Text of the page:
A humpback whale is tangled in hundreds of yards of crab-trap lines. She can’t get free. She can barely keep her blowhole above water to breathe. The whale has been spotted by a fisherman, but will the rescue team be able to free her? Will they even arrive in time?
Based on an actual event that occurred in 2005, The Eye of the Whale tells the story a whale rescue effort that took place eighteen miles off the coast of San Francisco. Author/illustrator Jennifer O’Connell brings the story to life for young audiences. Her picture book has rich illustrations and just enough—but not too many—words. The publisher is marketing the title for grades 1-5, but it could be appropriate as a read-aloud for somewhat younger children.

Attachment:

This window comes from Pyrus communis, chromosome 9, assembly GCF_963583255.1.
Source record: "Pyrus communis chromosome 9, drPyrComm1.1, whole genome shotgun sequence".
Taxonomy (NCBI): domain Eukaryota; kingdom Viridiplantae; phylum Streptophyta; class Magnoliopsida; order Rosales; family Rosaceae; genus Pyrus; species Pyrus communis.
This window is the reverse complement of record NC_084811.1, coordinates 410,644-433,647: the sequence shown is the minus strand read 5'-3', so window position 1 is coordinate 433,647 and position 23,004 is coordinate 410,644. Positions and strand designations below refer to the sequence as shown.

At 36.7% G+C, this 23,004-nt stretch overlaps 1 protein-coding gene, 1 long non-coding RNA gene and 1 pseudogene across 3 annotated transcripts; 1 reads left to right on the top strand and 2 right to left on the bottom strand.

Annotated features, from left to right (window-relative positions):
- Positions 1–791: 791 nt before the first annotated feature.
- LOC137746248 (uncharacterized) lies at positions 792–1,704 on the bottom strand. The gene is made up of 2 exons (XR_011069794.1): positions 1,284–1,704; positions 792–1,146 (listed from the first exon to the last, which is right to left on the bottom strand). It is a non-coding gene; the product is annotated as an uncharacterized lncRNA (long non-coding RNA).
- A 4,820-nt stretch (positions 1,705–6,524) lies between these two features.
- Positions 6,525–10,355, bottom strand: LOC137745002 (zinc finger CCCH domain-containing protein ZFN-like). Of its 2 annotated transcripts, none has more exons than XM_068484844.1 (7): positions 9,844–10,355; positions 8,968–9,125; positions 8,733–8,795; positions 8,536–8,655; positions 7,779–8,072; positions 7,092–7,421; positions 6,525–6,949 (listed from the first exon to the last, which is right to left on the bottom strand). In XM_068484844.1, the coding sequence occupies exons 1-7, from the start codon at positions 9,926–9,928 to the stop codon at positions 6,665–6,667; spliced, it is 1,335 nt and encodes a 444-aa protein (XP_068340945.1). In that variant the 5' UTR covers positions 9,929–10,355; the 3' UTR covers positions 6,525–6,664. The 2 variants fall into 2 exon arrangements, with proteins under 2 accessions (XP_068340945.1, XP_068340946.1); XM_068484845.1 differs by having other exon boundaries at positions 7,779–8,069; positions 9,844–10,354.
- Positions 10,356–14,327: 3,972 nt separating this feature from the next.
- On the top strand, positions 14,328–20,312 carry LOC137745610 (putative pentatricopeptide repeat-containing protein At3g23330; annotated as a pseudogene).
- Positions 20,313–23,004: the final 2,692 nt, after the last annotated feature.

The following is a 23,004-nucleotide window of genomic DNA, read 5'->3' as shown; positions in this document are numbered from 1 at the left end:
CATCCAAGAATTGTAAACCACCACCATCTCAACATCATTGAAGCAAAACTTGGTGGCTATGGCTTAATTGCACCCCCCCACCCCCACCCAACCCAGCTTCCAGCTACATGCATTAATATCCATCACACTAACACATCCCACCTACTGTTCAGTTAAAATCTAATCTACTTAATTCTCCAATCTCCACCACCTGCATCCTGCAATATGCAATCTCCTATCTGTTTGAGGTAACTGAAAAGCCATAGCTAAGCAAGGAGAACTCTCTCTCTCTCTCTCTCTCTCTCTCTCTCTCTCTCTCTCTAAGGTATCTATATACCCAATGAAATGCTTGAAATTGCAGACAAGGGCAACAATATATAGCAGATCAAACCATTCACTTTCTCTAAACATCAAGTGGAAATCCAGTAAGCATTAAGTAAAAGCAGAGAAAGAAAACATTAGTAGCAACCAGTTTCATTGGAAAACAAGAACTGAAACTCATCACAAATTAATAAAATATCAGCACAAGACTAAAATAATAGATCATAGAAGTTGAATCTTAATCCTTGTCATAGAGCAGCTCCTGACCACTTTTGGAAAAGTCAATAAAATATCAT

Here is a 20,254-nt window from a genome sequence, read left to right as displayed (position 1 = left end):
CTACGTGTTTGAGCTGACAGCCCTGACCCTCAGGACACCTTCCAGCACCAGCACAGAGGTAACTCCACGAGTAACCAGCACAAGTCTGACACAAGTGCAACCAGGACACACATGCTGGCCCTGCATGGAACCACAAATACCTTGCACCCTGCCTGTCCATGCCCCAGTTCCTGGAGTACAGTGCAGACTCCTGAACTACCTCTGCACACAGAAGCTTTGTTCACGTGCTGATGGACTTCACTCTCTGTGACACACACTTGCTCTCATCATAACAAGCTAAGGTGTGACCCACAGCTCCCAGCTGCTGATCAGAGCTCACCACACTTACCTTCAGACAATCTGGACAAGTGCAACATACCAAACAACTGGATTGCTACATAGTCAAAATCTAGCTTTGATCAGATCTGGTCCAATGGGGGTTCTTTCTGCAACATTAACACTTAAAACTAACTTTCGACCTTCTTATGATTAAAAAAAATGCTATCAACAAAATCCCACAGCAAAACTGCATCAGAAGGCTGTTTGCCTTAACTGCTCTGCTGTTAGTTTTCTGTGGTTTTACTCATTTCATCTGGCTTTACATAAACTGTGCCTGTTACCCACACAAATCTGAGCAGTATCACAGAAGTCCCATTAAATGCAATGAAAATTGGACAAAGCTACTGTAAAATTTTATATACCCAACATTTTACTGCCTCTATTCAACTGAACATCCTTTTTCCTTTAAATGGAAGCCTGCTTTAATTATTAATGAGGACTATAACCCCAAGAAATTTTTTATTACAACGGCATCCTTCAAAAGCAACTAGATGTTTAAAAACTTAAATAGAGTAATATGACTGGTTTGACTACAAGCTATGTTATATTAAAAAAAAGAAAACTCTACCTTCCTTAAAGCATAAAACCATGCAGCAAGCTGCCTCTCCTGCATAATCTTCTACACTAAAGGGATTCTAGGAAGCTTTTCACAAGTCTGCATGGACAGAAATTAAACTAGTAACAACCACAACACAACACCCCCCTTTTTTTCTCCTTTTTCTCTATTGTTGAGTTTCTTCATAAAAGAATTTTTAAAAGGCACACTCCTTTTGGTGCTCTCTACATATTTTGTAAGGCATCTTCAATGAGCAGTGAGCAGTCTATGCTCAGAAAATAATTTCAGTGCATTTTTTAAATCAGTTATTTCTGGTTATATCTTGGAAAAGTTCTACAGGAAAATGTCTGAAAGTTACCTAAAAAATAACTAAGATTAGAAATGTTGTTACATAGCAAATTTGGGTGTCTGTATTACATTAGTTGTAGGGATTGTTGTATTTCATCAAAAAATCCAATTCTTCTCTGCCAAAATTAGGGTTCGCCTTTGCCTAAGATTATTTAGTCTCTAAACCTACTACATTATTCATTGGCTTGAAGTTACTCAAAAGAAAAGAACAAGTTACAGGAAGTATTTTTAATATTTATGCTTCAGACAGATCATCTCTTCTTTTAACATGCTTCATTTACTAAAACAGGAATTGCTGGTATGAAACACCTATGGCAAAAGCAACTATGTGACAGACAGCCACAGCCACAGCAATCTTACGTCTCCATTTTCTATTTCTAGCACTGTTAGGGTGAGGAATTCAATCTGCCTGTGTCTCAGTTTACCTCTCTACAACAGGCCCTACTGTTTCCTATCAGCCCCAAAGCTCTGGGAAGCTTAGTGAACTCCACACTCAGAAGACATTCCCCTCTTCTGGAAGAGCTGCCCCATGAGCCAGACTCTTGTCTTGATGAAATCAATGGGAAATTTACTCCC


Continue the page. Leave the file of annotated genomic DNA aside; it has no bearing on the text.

Dive master James has never been close to a whale before. When he dives near, he sees that dozens of ropes are cutting into the whale’s skin. She is trapped. James knows that a whale’s tail is dangerous, but the only way to get her free is to swim near and cut through all the lines.
As the divers work, the whale watches and keeps still. She seems to understand what is going on. When the final rope is cut and the whale is free, the animal nudges the divers and looks at them before disappearing into the sea.
This book captures the wonder that the divers experienced in their interactions with the whale. Without being preachy, the story shows how human activities—crab fishing, in this case—can have a dangerous impact on sea creatures. The book’s back matter presents strong additional details about the historical event that inspired the story, but only briefly lists continued threats to whale populations. A five-page teacher guide is available on the publisher’s website (www.tilburyhouse.com). Along with discussion questions and related activities, this resource presents more information about humpback whales and discusses research on the emotional capacity of whales.
It’s a beautiful book.